The way forward requires faith and courage.
interpreted by Deborah, based on the NRSV
God is our refuge and strength, a very present help in times of trouble. Therefore we will not be afraid, though the earth should change, though the mountains shatter, though the oceans roar and foam, though the ground shakes with its tumult.
There is a river whose streams make glad the city of God, the holy habitation of the Most High. God is in the midst of the city; it shall not be moved; God will help it when the morning dawns.
The people are in an uproar, the kingdoms totter; God whispers and the earth melts into His embrace. The Lord of creation is with us; the Eternal One is our refuge.
Come, behold the works of the Lord; see what destruction He has brought on the earth. He makes wars cease across the planet; He routs the armies, crushes the plots, casts the weapons into the fire.
“Be still, and know that I am God! I am exalted among the people, I am exalted in the earth.”
The Lord of hosts is with us; the Eternal One is our refuge.
Last week my computer died. It was a sudden, unexpected passing; before my eyes, steadily and irreversibly, its power drained away. Then all was darkness. And silence. And distress.
Ordinarily I’m pretty good in a crisis; sturdy, calm, reliable. Accidents, injuries, and illnesses have been a part of my life and ministry — people tend to call on clergy when the awful and the unexpected happens, and my mother’s lengthy illness and my husband’s bout with lymphoma kept me on my toes. But this was different.
It was a small thing, really; no matter what was wrong, the unit could either be repaired or replaced. I knew that. And yet ….
I felt overwhelmed; swallowed up by a terrible sense of helplessness. My fingers trembled as I searched for the service center contact information and the serial number of my computer. I flailed and fumed and fussed and paced the floor. I was a mess.
In the end all was well. The repair people were kind and efficient, my computer was returned in fighting trim. I’m ok, it’s ok.
But it was a close thing.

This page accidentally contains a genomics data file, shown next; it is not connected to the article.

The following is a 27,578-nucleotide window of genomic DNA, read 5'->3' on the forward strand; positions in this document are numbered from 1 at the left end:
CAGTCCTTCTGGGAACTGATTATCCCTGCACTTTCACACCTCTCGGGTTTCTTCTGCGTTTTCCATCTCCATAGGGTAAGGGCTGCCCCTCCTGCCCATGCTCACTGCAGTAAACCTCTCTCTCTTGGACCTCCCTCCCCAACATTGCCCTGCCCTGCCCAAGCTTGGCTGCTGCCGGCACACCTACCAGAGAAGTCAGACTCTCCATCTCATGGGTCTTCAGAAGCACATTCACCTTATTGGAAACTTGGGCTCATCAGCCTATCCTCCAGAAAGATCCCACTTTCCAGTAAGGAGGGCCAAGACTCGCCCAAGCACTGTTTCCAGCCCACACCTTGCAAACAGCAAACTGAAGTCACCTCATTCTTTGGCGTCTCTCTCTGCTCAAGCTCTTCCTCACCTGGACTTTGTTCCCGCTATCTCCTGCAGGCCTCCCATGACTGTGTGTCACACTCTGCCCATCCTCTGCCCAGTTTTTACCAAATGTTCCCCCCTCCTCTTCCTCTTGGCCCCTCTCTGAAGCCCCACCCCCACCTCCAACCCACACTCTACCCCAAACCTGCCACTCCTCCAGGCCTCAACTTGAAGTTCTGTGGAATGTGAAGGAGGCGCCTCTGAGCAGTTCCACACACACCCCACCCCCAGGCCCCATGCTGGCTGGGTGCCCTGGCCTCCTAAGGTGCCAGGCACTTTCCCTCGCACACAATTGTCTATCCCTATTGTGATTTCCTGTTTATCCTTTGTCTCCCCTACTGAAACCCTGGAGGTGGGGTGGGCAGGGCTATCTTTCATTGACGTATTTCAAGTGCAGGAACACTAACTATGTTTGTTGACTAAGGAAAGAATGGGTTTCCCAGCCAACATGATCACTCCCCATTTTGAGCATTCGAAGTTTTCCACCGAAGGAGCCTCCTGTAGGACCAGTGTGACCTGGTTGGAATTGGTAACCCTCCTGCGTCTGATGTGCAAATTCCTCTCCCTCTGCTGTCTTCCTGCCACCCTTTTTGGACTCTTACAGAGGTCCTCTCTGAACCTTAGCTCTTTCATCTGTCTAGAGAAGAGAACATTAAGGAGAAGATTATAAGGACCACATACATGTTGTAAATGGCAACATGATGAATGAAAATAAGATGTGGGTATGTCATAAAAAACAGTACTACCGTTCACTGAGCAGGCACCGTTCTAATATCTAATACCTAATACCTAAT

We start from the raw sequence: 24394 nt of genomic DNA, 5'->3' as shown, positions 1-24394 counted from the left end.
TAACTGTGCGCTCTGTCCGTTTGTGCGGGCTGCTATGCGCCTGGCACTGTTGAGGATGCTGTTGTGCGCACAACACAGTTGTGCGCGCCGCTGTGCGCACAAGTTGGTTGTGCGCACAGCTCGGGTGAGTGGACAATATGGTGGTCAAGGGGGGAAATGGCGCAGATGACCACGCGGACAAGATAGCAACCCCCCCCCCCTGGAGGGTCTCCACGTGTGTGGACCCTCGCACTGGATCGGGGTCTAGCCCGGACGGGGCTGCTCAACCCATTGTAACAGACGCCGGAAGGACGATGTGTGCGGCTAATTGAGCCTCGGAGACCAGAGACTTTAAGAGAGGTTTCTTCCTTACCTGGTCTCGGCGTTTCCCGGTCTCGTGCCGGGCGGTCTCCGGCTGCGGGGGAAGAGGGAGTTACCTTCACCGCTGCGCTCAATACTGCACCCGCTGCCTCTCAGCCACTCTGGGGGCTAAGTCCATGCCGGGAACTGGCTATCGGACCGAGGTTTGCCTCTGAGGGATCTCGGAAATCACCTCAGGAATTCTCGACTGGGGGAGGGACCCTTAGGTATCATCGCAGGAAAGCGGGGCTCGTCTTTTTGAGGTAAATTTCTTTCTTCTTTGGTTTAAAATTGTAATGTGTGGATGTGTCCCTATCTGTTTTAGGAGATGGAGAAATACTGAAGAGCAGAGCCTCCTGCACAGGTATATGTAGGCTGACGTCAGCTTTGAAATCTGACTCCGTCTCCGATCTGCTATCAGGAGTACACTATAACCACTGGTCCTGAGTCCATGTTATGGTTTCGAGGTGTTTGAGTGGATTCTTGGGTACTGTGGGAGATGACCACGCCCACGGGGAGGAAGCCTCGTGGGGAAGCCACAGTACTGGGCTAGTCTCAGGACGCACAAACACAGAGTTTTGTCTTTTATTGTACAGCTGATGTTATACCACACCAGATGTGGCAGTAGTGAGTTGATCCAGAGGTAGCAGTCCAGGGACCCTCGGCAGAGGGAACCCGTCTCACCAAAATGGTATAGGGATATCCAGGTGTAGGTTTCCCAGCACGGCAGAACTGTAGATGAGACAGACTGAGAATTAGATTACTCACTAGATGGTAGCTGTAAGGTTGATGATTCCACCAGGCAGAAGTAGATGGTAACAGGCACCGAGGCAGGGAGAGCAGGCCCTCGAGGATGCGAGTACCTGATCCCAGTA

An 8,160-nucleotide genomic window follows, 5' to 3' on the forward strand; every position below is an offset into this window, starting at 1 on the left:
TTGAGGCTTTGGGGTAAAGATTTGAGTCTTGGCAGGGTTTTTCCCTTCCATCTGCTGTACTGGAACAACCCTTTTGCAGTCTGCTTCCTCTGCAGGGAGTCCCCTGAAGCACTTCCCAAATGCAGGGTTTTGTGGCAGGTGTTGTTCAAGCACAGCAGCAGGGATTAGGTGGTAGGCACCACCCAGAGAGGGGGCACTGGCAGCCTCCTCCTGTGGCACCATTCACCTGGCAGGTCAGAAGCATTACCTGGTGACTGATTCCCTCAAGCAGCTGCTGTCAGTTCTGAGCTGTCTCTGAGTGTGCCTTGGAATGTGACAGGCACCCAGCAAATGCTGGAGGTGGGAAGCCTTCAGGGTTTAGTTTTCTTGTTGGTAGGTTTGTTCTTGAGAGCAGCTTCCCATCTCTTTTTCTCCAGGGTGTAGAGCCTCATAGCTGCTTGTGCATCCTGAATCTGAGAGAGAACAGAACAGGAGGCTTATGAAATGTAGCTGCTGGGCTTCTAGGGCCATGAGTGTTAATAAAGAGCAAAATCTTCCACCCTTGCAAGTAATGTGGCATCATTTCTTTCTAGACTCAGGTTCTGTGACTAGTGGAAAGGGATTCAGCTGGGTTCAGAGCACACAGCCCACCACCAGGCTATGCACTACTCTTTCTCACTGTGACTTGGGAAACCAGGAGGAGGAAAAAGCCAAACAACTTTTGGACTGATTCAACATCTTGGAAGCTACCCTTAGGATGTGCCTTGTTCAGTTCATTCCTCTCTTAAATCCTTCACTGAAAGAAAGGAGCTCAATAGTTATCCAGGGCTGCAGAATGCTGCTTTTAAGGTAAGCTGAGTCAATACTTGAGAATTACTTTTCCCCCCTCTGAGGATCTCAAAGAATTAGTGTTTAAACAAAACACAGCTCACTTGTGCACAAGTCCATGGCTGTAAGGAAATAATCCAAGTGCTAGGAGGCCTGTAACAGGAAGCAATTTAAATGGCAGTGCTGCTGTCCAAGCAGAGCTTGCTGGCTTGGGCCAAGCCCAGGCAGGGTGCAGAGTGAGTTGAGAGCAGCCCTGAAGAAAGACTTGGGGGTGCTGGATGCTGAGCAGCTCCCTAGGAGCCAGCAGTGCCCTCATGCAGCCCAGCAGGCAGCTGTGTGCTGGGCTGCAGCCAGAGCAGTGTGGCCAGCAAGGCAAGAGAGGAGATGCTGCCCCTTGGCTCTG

This is not an exaggeration; it isn’t a joke. And it is clear that I am not alone in this.
Caught up in a mystery wrapped in an enigma, confounded by riddles throughout these past months, we know nothing for certain. Tossed by swirling storms of ever-changing predictions, promises, political maneuvering, and press releases, we are adrift. Nothing is assured, no one is safe.
As the days and weeks go on, our stress levels have increased, and our coping skills have grown weak and weary from much use. We’ve adapted, we’ve adjusted — and readjusted, and now even small disruptions can throw us into confusion and distress.
It has become a way of life, this hyper-vigilance. We are ceaselessly on the alert for information: tuned in and turned on to a constant data steam. We are in overload; dazed, exhausted, numb. It is not healthy. It is not humane. It is not helpful.
We human beings are designed to take particular note of dangers — and to respond to them: this is an important survival skill, beginning from the age of sabertooth tigers and into the way we live today. Imagine you are driving down the road…. suddenly a car pulls out from a side street: instantly you see it and take immediate evasive action. For a few moments afterward you are still on the alert: heartbeat rapid, pupils dilated, adrenalin whooshing through your bloodstream…. then, the danger past, your body and brain return to normal. Farther along this same drive you may pass green hillsides, see blooming gardens, hear birds singing… but these pleasant experiences pose no risk, and therefore go largely unnoticed.
Scary stuff gets our attention more than nice, non-threatening things do. That’s a fact of life. People who sell — insurance, alarm systems, allergy medications, news — figured this out a long time ago:
“If it bleeds, it leads.”
Winding us up, stressing us out, goading us into panic is simply an effective business practice. It’s nothing personal. We’re just so many numbers: ratings, demographics, advertising revenue.
Pleasant stories, signs of hope, comfort and joy — what ought to be part of our normal state of mind — are distinctly unexciting, and so are ignored, or relegated to the bottom of the news. Meanwhile, our souls and spirits, bodies and minds cry for peace, but there is no peace.